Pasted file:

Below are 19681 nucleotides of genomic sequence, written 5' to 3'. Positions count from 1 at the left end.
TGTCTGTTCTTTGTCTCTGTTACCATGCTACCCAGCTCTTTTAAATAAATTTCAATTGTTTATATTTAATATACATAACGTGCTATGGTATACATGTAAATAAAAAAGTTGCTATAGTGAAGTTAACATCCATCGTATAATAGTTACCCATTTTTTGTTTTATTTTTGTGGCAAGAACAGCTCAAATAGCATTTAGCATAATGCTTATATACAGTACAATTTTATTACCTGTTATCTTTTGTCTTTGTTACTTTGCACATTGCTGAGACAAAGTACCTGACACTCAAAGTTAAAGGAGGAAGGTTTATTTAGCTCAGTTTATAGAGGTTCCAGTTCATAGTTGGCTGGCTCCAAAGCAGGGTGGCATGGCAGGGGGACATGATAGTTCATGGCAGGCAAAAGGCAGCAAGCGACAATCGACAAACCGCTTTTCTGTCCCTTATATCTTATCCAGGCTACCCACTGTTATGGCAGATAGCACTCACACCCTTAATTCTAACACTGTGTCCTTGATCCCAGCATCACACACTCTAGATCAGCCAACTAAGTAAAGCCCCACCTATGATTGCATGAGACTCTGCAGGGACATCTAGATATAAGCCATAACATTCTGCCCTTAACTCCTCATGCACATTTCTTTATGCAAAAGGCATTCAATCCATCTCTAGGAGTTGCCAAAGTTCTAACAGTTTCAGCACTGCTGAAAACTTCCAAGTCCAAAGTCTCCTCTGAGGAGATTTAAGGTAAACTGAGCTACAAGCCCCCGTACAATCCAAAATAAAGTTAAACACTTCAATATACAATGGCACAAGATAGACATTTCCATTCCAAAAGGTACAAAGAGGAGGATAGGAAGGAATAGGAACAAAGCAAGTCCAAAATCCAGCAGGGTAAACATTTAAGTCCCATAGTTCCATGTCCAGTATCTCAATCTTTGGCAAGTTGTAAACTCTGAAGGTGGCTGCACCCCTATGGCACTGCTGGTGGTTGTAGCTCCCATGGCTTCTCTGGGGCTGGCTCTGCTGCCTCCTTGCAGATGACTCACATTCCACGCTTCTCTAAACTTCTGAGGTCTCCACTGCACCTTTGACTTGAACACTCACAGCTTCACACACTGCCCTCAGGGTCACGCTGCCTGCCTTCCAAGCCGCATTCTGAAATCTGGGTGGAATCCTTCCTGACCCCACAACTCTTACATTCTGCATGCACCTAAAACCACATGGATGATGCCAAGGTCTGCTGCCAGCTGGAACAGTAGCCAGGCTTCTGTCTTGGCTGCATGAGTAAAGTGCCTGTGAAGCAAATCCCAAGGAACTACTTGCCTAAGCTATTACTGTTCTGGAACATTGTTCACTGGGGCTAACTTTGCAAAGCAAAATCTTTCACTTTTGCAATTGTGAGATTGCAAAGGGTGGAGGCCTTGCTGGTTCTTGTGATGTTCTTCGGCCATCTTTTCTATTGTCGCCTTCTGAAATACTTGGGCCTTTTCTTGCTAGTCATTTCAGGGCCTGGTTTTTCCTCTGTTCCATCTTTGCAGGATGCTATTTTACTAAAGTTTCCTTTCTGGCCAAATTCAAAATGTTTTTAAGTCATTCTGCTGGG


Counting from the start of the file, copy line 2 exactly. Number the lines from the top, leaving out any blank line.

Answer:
TGTCTGTTCTTTGTCTCTGTTACCATGCTACCCAGCTCTTTTAAATAAATTTCAATTGTTTATATTTAATATACATAACGTGCTATGGTATACATGTAAATAAAAAAGTTGCTATAGTGAAGTTAACATCCATCGTATAATAGTTACCCATTTTTTGTTTTATTTTTGTGGCAAGAACAGCTCAAATAGCATTTAGCATAATGCTTATATACAGTACAATTTTATTACCTGTTATCTTTTGTCTTTGTTACTTTGCACATTGCTGAGACAAAGTACCTGACACTCAAAGTTAAAGGAGGAAGGTTTATTTAGCTCAGTTTATAGAGGTTCCAGTTCATAGTTGGCTGGCTCCAAAGCAGGGTGGCATGGCAGGGGGACATGATAGTTCATGGCAGGCAAAAGGCAGCAAGCGACAATCGACAAACCGCTTTTCTGTCCCTTATATCTTATCCAGGCTACCCACTGTTATGGCAGATAGCACTCACACCCTTAATTCTAACACTGTGTCCTTGATCCCAGCATCACACACTCTAGATCAGCCAACTAAGTAAAGCCCCACCTATGATTGCATGAGACTCTGCAGGGACATCTAGATATAAGCCATAACATTCTGCCCTTAACTCCTCATGCACATTTCTTTATGCAAAAGGCATTCAATCCATCTCTAGGAGTTGCCAAAGTTCTAACAGTTTCAGCACTGCTGAAAACTTCCAAGTCCAAAGTCTCCTCTGAGGAGATTTAAGGTAAACTGAGCTACAAGCCCCCGTACAATCCAAAATAAAGTTAAACACTTCAATATACAATGGCACAAGATAGACATTTCCATTCCAAAAGGTACAAAGAGGAGGATAGGAAGGAATAGGAACAAAGCAAGTCCAAAATCCAGCAGGGTAAACATTTAAGTCCCATAGTTCCATGTCCAGTATCTCAATCTTTGGCAAGTTGTAAACTCTGAAGGTGGCTGCACCCCTATGGCACTGCTGGTGGTTGTAGCTCCCATGGCTTCTCTGGGGCTGGCTCTGCTGCCTCCTTGCAGATGACTCACATTCCACGCTTCTCTAAACTTCTGAGGTCTCCACTGCACCTTTGACTTGAACACTCACAGCTTCACACACTGCCCTCAGGGTCACGCTGCCTGCCTTCCAAGCCGCATTCTGAAATCTGGGTGGAATCCTTCCTGACCCCACAACTCTTACATTCTGCATGCACCTAAAACCACATGGATGATGCCAAGGTCTGCTGCCAGCTGGAACAGTAGCCAGGCTTCTGTCTTGGCTGCATGAGTAAAGTGCCTGTGAAGCAAATCCCAAGGAACTACTTGCCTAAGCTATTACTGTTCTGGAACATTGTTCACTGGGGCTAACTTTGCAAAGCAAAATCTTTCACTTTTGCAATTGTGAGATTGCAAAGGGTGGAGGCCTTGCTGGTTCTTGTGATGTTCTTCGGCCATCTTTTCTATTGTCGCCTTCTGAAATACTTGGGCCTTTTCTTGCTAGTCATTTCAGGGCCTGGTTTTTCCTCTGTTCCATCTTTGCAGGATGCTATTTTACTAAAGTTTCCTTTCTGGCCAAATTCAAAATGTTTTTAAGTCATTCTGCTGGG